Debate in India: Can Translations Hold Their Own Among Great Literature?

In News by Dennis Abrams

Does a translator need to be ‘very good at the language being translated into and reasonably good at the language being translated out of?’

By Dennis Abrams | @DennisAbrams2

‘An Intensive Effort’
At India’s Sunday Guardian Live, Nirmala Govindarajan turns to some seasoned translators to ask, “Can a translated work be included in the canons of great literature?”
Pranav Kumar Singh, former editorial head of Pan Macmillan India and translator and founder of Ponytale Books says:

“A country’s literature is part of its soft power.

“Today, most Indian languages have become just a medium of communication in urban Indian households, and English has become the language of reading. Therefore, it is important to translate the best of Indian literature not only for the benefit of native non-readers, but also for the growing readership in English, both in India and abroad.

“With the increasing prominence of India globally, a time will come when translations will play an important role in creating an understanding of the Indian experienc”

Singh, who says he has a strong commitment to bringing a wide range of literature to younger readers, says that translating is never easy: “One has to be truthful to both the source text as well as the language it’s being translated into.”

Still, he says he’d welcome the opportunity to translate not only more from Hindi greats such as Premchand and Chitra Mudgal, but from also from other Indian languages as well.

“Professionally, I would like to add more languages to my list of Bengali, Hindi and Konkani, and publish the best of children’s and young adult literature from as many Indian languages as possible,” he says.
Aakar Parel, writer, translator, and head of Amnesty International India notes:

“One bit that needs more exploring is the publishing of Indian languages in the Roman script.

“Turkey made the transition easily.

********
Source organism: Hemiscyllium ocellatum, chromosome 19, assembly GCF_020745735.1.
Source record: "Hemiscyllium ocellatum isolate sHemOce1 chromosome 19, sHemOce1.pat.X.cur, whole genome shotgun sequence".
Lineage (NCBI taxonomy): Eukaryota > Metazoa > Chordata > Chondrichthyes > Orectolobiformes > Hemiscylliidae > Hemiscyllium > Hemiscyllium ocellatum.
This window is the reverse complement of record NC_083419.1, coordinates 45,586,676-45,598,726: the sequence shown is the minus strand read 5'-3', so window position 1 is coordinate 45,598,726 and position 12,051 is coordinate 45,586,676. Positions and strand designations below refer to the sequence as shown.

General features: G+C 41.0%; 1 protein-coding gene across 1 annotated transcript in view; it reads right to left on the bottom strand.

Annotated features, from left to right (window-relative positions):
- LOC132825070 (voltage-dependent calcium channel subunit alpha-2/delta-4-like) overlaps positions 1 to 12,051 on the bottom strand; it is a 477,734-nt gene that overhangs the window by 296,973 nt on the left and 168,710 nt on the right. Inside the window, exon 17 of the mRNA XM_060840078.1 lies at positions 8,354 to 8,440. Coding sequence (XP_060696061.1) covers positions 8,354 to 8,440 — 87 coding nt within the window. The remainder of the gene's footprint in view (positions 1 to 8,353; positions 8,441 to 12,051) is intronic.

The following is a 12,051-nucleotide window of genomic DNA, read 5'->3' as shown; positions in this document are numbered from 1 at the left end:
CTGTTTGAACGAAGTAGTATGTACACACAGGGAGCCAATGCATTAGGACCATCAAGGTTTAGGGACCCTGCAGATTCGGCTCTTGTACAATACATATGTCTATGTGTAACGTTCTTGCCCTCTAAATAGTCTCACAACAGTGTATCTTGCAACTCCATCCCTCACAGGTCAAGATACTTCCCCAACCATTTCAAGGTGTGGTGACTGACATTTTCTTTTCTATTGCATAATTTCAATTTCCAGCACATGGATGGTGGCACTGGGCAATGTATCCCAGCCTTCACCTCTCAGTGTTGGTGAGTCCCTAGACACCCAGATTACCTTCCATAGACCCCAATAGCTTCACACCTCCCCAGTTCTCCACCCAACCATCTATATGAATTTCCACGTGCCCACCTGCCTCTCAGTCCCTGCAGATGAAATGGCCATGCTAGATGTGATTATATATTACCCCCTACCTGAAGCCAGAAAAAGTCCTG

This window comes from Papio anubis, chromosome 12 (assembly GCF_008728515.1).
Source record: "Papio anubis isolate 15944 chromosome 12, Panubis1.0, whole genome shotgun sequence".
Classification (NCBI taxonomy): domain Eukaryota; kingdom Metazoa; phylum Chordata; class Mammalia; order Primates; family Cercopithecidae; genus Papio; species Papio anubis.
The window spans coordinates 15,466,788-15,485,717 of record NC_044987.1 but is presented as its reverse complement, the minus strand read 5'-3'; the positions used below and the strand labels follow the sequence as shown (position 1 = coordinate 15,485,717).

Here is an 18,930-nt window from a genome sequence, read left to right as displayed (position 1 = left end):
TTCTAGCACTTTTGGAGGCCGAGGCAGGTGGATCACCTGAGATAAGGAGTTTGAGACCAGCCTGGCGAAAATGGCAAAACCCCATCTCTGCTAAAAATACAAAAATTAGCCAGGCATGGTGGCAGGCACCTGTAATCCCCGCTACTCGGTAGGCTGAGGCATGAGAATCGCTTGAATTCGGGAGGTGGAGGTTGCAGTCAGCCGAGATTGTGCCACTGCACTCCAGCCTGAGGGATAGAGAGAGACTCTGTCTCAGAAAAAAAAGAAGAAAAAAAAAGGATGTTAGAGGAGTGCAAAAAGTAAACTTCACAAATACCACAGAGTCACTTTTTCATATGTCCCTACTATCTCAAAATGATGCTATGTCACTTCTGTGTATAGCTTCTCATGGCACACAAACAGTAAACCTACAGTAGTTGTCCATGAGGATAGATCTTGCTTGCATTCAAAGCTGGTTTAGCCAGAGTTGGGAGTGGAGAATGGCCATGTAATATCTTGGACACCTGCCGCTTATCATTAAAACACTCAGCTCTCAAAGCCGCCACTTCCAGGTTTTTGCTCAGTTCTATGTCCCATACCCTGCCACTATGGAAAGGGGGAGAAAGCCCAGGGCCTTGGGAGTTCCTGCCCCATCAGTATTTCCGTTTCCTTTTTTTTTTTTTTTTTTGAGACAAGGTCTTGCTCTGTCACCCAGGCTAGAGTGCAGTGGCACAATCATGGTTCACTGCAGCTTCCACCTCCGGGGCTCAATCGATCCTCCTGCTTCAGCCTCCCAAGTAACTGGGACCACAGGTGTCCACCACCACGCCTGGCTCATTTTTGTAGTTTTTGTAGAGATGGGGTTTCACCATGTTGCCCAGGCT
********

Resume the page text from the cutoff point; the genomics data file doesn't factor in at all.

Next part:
“What is the benefit of this? In the modern world, although mobile phones and tablets can use most scripts, it’s still simpler to use the Roman.

“Advertising in India uses Roman-Hindi. The turn of literature will come soon.”

Parel adds, “Khushwant Singh once said that the translator needed to be very good at the language being translated into and reasonably good at the language being translated out of. This is true for me.”

Vaishali Mathur, Executive Editor and Head Language Publishing Rights, Penguin Random House India, whose work as a translator includes stories from The Chronicles of Narnia says:

“In the case of Chronicles, which has very detailed imagery, the language needed to be contemporary and at the same time, as true to the text as possible because I had to recreate a world of fantasy for the Hindi reader.

“Translation is an intensive effort, more challenging than writing original pieces because you’re already bound into a canvas with the painting done. You can take little liberties, but then your work will be compared with the original.”

The full article from Nirmala Govindarajan at the Sunday Guardian Live is here.

About the Author

Dennis Abrams

Dennis Abrams is a contributing editor for Publishing Perspectives, responsible for news, children's publishing and media. He's also a restaurant critic, literary blogger, and the author of "The Play's The Thing," a complete YA guide to the plays of William Shakespeare published by Pentian, as well as more than 30 YA biographies and histories for Chelsea House publishers.